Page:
Tracy Lynch

Co-Founder & Chief Executive

If you phone or email the main office with a question or for information it will usually be myself you will speak to. I am involved in the media and fundraising side of things as well as the day to day running requirements of the charity.

I plan and organise the annual Wolfram Syndrome Conferences.

Prior to setting up the charity and becoming the main carer for my daughter I had been working as a Bookkeeper and Payroll Assistant for a local firm of Accountants. I have worked previously in travel currency, retail and catering.

Gina Isherwood PhD

Contracts Manager 

As the Contracts Manager, I have responsibility for actively managing WSUK’s contract with BWCH to help support the WS clinic services provided to children / young people and their families.

My responsibilities include line management of the family and adult support co-ordinators, ensuring that the team provides effective support to families and delivers high quality timely outputs to BWCH which meet our contractual requirements.

I’m also responsible for generating much needed funds through external providers to help extend the support we can offer the WS community, and I actively manage these grant awards.

Prior to being involved with Wolfram Syndrome UK, I spent almost 20 years working with global pharmaceutical companies. I also have a PhD in cardiovascular biochemistry from the William Harvey Research Institute, London, founded by the Nobel Prize laureate Sir John Vane.

Georgina King

Family Support Co-Ordinator

As the Family Support Coordinator, I work in partnership with BWCH to support children and young people with Wolfram Syndrome. My role will include attending and supporting families with the WS MDT clinics based at Waterfall House. I will support families and advocate for them to ensure they feel fully supported during their life journey through childhood and adolescence.


Before working with WSUK, I have supported families in many roles, from volunteering to family support, working for the NHS as part of Royal Derby’s Children’s Hospital, to being a mentor for vulnerable young people who are at risk. I have a passion for working within communities and strengthening them. I intend to utilise my expertise to make a difference to the Wolfram Syndrome community.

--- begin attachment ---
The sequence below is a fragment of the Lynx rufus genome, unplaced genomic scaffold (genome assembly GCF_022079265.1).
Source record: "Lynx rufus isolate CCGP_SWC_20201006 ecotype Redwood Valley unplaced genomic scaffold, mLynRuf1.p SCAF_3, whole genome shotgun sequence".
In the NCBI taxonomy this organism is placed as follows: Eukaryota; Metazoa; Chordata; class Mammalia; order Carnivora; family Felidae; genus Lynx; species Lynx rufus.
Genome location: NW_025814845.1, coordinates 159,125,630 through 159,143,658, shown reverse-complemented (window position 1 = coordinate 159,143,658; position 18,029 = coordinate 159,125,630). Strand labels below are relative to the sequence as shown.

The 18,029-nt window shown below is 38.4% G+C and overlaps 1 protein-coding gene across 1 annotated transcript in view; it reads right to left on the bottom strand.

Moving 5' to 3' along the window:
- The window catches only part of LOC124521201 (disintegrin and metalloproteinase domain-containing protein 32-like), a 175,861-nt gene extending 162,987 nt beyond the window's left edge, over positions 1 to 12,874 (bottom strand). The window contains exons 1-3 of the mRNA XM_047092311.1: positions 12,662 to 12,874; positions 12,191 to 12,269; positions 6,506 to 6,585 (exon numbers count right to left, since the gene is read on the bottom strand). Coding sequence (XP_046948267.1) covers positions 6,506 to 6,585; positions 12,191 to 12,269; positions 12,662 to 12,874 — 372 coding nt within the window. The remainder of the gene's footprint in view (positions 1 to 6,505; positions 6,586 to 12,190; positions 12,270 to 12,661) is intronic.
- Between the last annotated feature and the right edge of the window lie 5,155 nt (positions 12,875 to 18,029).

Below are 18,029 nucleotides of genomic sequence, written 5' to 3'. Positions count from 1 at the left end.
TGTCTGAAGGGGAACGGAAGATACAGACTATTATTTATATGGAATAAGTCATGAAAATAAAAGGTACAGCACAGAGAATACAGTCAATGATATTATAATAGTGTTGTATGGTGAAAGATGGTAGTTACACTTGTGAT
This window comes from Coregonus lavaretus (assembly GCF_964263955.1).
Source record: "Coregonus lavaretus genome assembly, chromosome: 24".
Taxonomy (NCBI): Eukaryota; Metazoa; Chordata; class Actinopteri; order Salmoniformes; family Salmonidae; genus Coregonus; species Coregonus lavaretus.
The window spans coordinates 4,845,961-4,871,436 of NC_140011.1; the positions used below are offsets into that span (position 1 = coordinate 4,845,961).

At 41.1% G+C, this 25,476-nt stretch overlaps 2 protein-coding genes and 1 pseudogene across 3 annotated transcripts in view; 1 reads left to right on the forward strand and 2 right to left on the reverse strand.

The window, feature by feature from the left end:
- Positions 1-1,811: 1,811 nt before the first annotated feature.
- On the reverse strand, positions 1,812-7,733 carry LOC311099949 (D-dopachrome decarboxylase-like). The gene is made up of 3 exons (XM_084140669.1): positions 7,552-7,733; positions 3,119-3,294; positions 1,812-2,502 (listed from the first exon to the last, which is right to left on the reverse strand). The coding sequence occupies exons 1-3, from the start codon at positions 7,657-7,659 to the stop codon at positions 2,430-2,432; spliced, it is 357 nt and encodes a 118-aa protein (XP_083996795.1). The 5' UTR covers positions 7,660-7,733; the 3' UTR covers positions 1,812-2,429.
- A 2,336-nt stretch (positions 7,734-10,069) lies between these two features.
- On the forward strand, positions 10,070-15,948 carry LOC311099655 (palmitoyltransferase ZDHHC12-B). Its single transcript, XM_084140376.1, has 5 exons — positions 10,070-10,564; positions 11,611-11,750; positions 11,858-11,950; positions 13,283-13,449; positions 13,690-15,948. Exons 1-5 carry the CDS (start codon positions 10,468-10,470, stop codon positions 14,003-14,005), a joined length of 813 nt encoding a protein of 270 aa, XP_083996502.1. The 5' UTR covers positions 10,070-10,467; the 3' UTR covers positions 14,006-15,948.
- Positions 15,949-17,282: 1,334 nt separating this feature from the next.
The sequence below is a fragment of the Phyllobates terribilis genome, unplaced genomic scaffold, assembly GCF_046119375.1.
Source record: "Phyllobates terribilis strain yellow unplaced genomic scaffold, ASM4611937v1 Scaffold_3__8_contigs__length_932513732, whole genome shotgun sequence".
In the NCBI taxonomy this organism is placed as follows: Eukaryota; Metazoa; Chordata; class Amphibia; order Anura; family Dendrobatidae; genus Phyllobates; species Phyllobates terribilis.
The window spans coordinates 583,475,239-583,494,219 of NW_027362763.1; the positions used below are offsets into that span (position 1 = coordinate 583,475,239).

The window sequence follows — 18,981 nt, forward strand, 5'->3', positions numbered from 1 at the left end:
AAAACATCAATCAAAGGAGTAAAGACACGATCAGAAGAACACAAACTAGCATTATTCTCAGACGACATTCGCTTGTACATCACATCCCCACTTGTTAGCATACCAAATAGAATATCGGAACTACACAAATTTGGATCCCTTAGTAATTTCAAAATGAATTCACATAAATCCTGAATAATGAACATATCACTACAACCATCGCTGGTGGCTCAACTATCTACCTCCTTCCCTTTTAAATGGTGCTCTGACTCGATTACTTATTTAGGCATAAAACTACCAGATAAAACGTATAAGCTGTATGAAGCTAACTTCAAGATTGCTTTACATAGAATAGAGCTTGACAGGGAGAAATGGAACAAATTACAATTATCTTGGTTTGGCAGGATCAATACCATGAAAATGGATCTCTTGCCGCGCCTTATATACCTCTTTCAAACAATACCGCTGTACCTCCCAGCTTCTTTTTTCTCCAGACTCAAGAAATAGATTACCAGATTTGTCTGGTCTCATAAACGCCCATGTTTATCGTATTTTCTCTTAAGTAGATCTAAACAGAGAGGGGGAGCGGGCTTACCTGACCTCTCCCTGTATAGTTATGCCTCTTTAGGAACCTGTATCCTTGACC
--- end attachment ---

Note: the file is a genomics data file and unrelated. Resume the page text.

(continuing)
Phillippa Farrant

Adult Support Co-Ordinator

As the adult support co-ordinator, my role is to support adults affected by Wolfram Syndrome and their families from the time of transition from children’s services onwards. This will include supporting families through their life journey to help improve the quality of their lives and signposting them to information and relevant services. I will also help WS affected adults feel part of their community. I also lead the delivery of a project to help improve the emotional wellbeing of participating WS affected adults.

I have worked in the charity sector and more specifically rare disease for the past 25 years. I helped run a support group for families with children with Duchenne Muscular Dystrophy, which my son had. He sadly passed away in 2019, and I decided I needed a new focus and use my skills to help another group of people with a rare disease – Wolfram Syndrome.

John Isherwood

Chair of the Board of Trustees

As the chair of the board of trustees, my role is to provide direction and support to the charity, ensuring that we maximise the benefit of our resources in delivering our three key aims, namely to increase awareness (inform), to support WS affected children and adults, their carers and their families (support) and to aid the ongoing medical research to find a cure.